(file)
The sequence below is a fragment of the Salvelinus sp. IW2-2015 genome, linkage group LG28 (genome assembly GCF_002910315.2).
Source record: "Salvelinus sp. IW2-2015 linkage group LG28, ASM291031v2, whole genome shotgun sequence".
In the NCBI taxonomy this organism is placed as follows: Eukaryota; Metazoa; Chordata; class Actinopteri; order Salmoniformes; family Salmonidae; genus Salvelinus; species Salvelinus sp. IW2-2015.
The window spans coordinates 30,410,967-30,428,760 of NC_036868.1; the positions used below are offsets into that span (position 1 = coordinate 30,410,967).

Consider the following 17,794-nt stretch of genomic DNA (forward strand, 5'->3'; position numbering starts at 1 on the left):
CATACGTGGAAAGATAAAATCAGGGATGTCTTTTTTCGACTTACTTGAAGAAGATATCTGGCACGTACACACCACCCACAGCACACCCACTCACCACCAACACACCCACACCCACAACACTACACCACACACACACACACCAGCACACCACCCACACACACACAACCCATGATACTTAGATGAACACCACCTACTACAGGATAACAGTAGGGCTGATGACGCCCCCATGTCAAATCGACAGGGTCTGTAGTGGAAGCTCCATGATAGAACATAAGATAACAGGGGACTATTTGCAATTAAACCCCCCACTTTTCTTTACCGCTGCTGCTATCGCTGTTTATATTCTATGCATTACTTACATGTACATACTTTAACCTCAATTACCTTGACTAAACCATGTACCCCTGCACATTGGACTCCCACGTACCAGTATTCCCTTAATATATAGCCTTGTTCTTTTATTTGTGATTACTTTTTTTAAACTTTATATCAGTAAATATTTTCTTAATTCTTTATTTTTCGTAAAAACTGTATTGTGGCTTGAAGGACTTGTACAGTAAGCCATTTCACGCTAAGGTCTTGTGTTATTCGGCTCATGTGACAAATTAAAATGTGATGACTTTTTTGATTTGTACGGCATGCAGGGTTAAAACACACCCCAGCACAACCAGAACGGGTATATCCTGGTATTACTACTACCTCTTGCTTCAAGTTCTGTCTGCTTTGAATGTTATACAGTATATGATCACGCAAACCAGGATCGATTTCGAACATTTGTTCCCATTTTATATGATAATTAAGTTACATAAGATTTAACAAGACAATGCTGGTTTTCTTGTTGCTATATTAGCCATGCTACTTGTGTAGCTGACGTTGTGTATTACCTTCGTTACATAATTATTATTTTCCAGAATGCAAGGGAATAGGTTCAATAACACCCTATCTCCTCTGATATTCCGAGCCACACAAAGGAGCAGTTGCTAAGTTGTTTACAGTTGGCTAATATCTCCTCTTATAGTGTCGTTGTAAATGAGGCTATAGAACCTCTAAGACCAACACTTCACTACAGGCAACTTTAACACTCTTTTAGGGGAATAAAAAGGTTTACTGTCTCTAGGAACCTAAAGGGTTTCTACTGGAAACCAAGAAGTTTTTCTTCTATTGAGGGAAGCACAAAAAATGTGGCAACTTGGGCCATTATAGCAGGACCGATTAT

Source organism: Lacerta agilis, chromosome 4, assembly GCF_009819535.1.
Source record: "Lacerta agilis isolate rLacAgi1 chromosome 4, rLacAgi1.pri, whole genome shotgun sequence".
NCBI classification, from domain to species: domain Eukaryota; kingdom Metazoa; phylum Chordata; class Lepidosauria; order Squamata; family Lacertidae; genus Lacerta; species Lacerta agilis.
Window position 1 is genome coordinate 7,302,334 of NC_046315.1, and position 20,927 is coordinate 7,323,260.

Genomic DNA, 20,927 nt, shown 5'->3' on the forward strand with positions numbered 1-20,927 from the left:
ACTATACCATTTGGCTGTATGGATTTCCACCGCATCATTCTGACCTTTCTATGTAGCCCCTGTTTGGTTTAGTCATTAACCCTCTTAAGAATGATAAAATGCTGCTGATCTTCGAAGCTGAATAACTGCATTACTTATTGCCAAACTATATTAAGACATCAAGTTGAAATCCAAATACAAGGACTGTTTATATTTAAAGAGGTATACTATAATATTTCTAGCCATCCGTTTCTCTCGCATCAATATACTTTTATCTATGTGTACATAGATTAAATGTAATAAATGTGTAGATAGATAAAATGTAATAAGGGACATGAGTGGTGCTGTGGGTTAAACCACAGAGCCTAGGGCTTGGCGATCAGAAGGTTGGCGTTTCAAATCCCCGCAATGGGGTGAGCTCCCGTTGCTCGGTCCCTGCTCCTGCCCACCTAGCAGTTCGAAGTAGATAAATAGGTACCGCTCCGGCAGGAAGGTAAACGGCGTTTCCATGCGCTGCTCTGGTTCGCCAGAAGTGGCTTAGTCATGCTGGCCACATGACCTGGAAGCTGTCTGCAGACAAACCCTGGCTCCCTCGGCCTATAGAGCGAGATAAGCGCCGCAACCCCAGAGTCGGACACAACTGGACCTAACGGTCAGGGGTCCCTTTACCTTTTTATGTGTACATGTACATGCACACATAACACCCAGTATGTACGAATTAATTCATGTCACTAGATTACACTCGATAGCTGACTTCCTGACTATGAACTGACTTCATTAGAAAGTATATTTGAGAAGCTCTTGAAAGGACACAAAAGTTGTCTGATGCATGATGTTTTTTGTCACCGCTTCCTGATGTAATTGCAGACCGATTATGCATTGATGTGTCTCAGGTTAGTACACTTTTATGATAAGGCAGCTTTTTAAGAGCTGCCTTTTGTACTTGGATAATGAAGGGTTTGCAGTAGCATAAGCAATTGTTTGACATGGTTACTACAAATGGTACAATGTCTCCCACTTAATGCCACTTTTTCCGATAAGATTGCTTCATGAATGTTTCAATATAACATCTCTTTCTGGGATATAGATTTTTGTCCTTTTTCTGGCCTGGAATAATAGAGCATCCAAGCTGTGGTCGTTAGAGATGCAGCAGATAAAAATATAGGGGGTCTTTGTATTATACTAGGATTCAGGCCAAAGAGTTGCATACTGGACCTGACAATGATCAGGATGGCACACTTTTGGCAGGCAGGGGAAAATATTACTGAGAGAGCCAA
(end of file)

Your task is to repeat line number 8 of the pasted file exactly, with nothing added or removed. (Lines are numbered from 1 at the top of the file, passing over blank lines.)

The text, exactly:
Source record: "Lacerta agilis isolate rLacAgi1 chromosome 4, rLacAgi1.pri, whole genome shotgun sequence".